Developing Children’s Zones for England: What’s the evidence?

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Save the Children

For generations England has struggled with how to help the most disadvantaged children in the poorest places. For all the gains that have undoubtedly been made, the life chances of those children continue to be blighted by repeated failures to find interventions capable of making a real difference. Innovative responses to poor outcomes in disadvantaged places are needed and the rapidly changing landscape of service provision since 2010 could create space for action at a local level.

This report considers the evidence base for English children’s zones. It draws on the wider evidence about the mechanisms through which social disadvantage, and the distinctive dynamics of particular places, are linked to poor outcomes. It also reviews all the publicly available studies on zone-like approaches in the USA and the UK that are the most comprehensive and that have sought to identify and quantify outcomes from working in this way.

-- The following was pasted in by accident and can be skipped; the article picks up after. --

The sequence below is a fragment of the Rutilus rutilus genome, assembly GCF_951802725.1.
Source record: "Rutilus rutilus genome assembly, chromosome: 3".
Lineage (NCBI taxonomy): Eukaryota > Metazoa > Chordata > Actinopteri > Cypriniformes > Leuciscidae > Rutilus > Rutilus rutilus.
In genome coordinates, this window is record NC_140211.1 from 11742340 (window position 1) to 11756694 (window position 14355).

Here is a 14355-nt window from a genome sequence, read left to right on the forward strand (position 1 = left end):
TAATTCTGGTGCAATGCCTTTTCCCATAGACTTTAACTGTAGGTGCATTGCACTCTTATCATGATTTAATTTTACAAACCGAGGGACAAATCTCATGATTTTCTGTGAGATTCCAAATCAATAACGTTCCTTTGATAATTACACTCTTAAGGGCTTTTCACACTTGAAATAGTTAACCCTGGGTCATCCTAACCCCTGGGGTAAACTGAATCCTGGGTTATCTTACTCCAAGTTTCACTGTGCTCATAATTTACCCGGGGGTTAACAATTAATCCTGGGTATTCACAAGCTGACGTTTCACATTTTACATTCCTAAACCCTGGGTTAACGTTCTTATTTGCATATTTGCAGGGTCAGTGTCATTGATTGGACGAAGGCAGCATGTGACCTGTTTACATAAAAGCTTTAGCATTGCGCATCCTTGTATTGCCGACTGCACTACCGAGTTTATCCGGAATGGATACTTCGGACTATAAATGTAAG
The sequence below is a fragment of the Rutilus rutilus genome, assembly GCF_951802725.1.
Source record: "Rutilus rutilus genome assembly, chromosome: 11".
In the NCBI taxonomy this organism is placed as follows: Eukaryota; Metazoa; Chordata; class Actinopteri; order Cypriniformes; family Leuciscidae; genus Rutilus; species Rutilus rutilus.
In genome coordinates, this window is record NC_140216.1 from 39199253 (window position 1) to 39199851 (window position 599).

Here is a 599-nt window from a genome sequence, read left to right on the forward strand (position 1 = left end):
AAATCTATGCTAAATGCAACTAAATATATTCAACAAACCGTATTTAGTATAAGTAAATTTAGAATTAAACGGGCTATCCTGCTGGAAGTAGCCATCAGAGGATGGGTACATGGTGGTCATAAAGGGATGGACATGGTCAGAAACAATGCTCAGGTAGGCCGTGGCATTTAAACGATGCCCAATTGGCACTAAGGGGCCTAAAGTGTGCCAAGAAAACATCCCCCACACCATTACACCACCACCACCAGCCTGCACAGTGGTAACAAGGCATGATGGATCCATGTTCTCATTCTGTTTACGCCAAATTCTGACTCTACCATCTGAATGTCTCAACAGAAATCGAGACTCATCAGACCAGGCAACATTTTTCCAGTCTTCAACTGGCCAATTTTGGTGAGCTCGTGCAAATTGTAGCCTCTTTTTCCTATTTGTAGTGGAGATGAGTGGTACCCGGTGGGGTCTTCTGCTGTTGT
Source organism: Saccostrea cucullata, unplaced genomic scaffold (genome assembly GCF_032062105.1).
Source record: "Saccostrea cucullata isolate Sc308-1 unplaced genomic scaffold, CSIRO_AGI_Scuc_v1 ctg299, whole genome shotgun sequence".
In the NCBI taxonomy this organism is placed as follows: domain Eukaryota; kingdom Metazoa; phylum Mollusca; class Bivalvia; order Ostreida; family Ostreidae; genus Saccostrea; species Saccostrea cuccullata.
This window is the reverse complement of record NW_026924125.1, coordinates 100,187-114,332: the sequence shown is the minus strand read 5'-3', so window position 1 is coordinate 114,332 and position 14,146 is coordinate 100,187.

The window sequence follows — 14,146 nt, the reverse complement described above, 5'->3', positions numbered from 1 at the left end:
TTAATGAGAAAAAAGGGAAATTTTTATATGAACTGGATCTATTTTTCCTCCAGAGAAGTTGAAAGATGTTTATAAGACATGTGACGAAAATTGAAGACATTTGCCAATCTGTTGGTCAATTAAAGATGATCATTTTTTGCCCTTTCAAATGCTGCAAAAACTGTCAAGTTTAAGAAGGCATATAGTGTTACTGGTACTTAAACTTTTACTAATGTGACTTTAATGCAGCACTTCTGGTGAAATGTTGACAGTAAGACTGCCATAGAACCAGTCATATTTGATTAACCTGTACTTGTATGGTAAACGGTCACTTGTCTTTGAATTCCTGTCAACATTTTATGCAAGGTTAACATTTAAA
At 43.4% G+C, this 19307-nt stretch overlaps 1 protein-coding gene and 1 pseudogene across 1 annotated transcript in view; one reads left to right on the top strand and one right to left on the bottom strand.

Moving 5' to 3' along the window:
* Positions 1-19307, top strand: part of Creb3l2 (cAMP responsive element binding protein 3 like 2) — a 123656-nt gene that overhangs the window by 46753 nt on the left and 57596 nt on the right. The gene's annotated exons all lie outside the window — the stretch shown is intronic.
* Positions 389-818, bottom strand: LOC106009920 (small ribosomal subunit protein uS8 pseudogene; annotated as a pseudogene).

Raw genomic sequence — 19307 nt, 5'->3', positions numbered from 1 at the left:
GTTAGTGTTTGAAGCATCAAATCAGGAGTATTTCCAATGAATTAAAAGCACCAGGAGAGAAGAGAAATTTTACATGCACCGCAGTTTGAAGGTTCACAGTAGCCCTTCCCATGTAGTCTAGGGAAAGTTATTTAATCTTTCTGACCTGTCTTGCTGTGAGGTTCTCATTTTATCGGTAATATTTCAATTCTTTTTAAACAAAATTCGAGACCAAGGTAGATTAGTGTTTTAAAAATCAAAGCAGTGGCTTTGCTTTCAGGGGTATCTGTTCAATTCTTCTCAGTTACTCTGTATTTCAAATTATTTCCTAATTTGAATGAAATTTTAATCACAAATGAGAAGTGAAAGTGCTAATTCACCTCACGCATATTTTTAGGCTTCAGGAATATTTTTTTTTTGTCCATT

The report suggests that when this evidence base is considered as a whole, there are good reasons to believe that English children’s zones can make significant impacts on children and young people’s outcomes, and that these impacts are likely to be greater than those that could be achieved through uncoordinated single-issue interventions.

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